The Speechless Ending

I’m not sure what I expected, really. After the final run of a Henry comic, that is. I guess I expected some kind of reaction from the crowd. At least a sigh. Maybe writing out some message on the fence. But no, nothing like that. I just looked out the window and there was a lot of gone. All there was to remember them by was leaves fallen off the trees and a bunch of mysterious colored flags planted in the ground. I’m like 75% sure none of them are to blame for the leaves, either.

But for the record, here’s the comic that Henry finished its run with. It’s a competent enough strip and I can’t find when its previous rerun had been.

Henry rides his cart down a hill. He walks up it, beside his dog, again. Henry pick up his dog to ride down the cart again. They fall over and crash. The dog hides, and Henry goes whistling after, trying to find him.
Don Trachte’s Henry rerun for the 28th of October, the final Henry rerun. And I can’t pin down when its previous rerun might have been; the just-shy-of-one-year rerun cycle broke down in the final weeks!

And in what I’m assuming is not exactly a coincidence, Bill Griffith’s Zippy the Pinhead guest-starred Henry. I don’t know, but I would imagine that Griffith liked the strip. It was always kind of weird. The constraint of the protagonist only pantomiming helped that. The commitment to keep the strip’s contents true to whatever its early-20th-century Americana Idyll too. It’s the rare comic strip that completely divorcees itself from contemporary culture, too. I mean, even Peanuts, not usually thought of as a topic strip, name-dropped Spuds Mackenzie, alluded to the Vietnam War, sent the kids to a weird millenarianist sleepover camp run by a for-profit preacher, and had Lucy offer her e-mail. (In different years.) But a comic strip like Henry that’s just entirely its own thing? I can see Griffith respecting that.

Henry: 'I conceive of a Henry than which no greater can be conceived. If a Henry than which no greater can be conceived does not exist, then I can conceive of a Henry greater than a Henry which no greater than can be conceived, namely, a Henry than which no greater can be conceived *that exists*. I *cannot* conceive of a Henry greater than a Henry than which greater can be conceived --- hence, a Henry than which no greater can be conceived *exists*! Ha, ha!'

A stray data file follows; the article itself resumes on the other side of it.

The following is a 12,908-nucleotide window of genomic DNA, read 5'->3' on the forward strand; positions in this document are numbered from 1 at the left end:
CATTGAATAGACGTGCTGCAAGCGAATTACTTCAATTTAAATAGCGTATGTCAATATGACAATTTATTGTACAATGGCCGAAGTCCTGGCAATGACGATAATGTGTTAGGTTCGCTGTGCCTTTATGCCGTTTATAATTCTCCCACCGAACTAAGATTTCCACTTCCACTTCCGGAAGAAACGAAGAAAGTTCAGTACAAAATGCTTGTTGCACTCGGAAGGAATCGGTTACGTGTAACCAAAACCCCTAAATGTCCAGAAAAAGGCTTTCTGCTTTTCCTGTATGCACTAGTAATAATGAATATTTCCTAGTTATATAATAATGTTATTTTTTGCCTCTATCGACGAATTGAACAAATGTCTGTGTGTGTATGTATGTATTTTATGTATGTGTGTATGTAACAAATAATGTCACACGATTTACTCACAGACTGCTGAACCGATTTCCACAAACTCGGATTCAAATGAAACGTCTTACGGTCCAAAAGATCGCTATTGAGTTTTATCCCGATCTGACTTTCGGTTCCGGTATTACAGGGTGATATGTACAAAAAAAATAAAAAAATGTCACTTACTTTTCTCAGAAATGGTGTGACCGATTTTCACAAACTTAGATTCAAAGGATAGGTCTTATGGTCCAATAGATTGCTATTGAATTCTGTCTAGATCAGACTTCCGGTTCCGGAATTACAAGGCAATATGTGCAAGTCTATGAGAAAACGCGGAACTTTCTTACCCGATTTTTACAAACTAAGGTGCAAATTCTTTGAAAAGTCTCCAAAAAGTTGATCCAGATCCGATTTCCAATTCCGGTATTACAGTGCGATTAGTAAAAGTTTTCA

Bill Griffith’s Zippy the Pinhead for the 28th of October, 2018. And the reason I don’t think this is just coincidence is because I expect Griffith to use Baby Huey for this sort of scene.

So I have not the faintest idea why Griffith had Henry present an ontological argument. I trust that he finds it all amusing and weird, and that’s always a fun energy.

Nothing yet from Jim Scancarelli’s Gasoline Alley. Which is weird, but the comic for the 28th was Halloween-themed so it’s not like that could be coherently bumped to another weekend.

Close up shot, from near the ground, of the yard covered in leaves, with a couple of flags marking where underground utility lines and such are.
What’s left after all the Henry fans leave. I mean, I understand the tiny red flag. That just makes good sense. But the blue one? And why three yellow flags? Are these complicated parking directions?

Author: Joseph Nebus

I was born 198 years to the day after Johnny Appleseed. The differences between us do not end there. He/him.

8 thoughts on “The Speechless Ending”

  1. When I was a kid, Henry ran in the hometown newspaper for the little town I lived in. I always enjoyed it (as I did most comics), though some of them were a little inscrutable. I also remember getting them wrapped around pieces of Bazooka bubblegum. To this day, every time I see a Henry comic, I smell the aroma of Bazooka bubblegum.

    Ah, memories!

    Thanks for taking me back.


    1. Happy to oblige. Henry was never in the local newspapers for me, but it did appear in the New York Daily News so that when I visited my grandparents there was that and Spider-Man to read. And I do remember liking it for being this visually distinct and aesthetically odd comic. Even back then I appreciated stuff that was going to embrace its weird.

      Liked by 1 person

      1. I know what you mean I remember visiting my Aunt and Uncle in Highmount NY,and I associate all the comics the News ran that the Ledger didnt– “Shoe”, “Motley’s Crew”, “Dondi” and “Dick Tracy” for example, with my Uncle Charley to this very day.


        1. Yeah, those are great examples. I’d forgotten about Motley’s Crew, a comic strip that when young I just assumed had to have some connection, however vague, to the band. I suppose there must be something, like, someone from the band went through the same airport the guy who drew the comic did.


      2. Yes, he struck me as a little odd back then, too. And considering our paper also carried Nancy & Sluggo, Lil Abner, and Eek & Meek, that’s saying something!

        Also, I just realized I may have confused Henry with Bazooka Joe. So many brain cells have died getting me from childhood and into my old age. 🙂


        1. Not to worry. I was trying to think whether any Henry strips had been adapted for Bazooka Joe, or any other bubble gum company. It’s a bit odd if Henry strips were never put around gum, or a similar thing-for-kids-to-get item.

          Liked by 1 person

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